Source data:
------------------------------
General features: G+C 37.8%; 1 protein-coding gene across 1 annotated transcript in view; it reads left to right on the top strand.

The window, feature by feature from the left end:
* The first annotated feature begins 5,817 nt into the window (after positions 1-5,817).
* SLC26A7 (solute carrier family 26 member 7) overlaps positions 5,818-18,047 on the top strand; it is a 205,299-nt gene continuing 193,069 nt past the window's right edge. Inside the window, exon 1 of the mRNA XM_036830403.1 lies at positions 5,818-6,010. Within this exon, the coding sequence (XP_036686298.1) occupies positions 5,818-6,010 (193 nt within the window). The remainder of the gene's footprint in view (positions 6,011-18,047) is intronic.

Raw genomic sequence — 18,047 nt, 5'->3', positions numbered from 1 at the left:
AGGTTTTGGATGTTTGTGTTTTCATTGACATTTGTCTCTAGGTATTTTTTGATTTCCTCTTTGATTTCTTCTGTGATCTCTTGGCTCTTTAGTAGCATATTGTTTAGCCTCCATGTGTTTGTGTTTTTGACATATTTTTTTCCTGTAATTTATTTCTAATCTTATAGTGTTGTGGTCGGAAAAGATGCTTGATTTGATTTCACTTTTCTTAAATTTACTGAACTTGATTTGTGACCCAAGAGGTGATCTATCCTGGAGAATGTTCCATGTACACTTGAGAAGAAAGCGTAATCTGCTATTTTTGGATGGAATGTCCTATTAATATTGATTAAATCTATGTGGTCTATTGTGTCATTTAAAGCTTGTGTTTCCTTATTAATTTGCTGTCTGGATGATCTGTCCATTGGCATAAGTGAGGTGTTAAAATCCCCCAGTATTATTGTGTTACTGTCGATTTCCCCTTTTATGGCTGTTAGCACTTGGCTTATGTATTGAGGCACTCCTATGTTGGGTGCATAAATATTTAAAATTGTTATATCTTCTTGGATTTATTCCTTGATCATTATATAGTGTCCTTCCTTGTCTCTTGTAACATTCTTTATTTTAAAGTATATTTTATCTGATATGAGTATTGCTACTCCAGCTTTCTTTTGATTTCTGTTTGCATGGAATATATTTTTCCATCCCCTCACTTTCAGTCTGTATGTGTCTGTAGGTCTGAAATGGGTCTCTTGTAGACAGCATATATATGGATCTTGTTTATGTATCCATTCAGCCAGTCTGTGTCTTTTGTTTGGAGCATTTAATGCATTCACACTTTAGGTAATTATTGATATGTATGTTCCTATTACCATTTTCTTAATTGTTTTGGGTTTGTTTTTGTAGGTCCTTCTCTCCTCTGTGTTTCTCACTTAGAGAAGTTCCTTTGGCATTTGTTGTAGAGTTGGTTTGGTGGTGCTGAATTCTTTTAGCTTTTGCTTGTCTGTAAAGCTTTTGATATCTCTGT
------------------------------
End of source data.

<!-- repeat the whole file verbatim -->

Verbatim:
General features: G+C 37.8%; 1 protein-coding gene across 1 annotated transcript in view; it reads left to right on the top strand.

The window, feature by feature from the left end:
* The first annotated feature begins 5,817 nt into the window (after positions 1-5,817).
* SLC26A7 (solute carrier family 26 member 7) overlaps positions 5,818-18,047 on the top strand; it is a 205,299-nt gene continuing 193,069 nt past the window's right edge. Inside the window, exon 1 of the mRNA XM_036830403.1 lies at positions 5,818-6,010. Within this exon, the coding sequence (XP_036686298.1) occupies positions 5,818-6,010 (193 nt within the window). The remainder of the gene's footprint in view (positions 6,011-18,047) is intronic.

Raw genomic sequence — 18,047 nt, 5'->3', positions numbered from 1 at the left:
AGGTTTTGGATGTTTGTGTTTTCATTGACATTTGTCTCTAGGTATTTTTTGATTTCCTCTTTGATTTCTTCTGTGATCTCTTGGCTCTTTAGTAGCATATTGTTTAGCCTCCATGTGTTTGTGTTTTTGACATATTTTTTTCCTGTAATTTATTTCTAATCTTATAGTGTTGTGGTCGGAAAAGATGCTTGATTTGATTTCACTTTTCTTAAATTTACTGAACTTGATTTGTGACCCAAGAGGTGATCTATCCTGGAGAATGTTCCATGTACACTTGAGAAGAAAGCGTAATCTGCTATTTTTGGATGGAATGTCCTATTAATATTGATTAAATCTATGTGGTCTATTGTGTCATTTAAAGCTTGTGTTTCCTTATTAATTTGCTGTCTGGATGATCTGTCCATTGGCATAAGTGAGGTGTTAAAATCCCCCAGTATTATTGTGTTACTGTCGATTTCCCCTTTTATGGCTGTTAGCACTTGGCTTATGTATTGAGGCACTCCTATGTTGGGTGCATAAATATTTAAAATTGTTATATCTTCTTGGATTTATTCCTTGATCATTATATAGTGTCCTTCCTTGTCTCTTGTAACATTCTTTATTTTAAAGTATATTTTATCTGATATGAGTATTGCTACTCCAGCTTTCTTTTGATTTCTGTTTGCATGGAATATATTTTTCCATCCCCTCACTTTCAGTCTGTATGTGTCTGTAGGTCTGAAATGGGTCTCTTGTAGACAGCATATATATGGATCTTGTTTATGTATCCATTCAGCCAGTCTGTGTCTTTTGTTTGGAGCATTTAATGCATTCACACTTTAGGTAATTATTGATATGTATGTTCCTATTACCATTTTCTTAATTGTTTTGGGTTTGTTTTTGTAGGTCCTTCTCTCCTCTGTGTTTCTCACTTAGAGAAGTTCCTTTGGCATTTGTTGTAGAGTTGGTTTGGTGGTGCTGAATTCTTTTAGCTTTTGCTTGTCTGTAAAGCTTTTGATATCTCTGT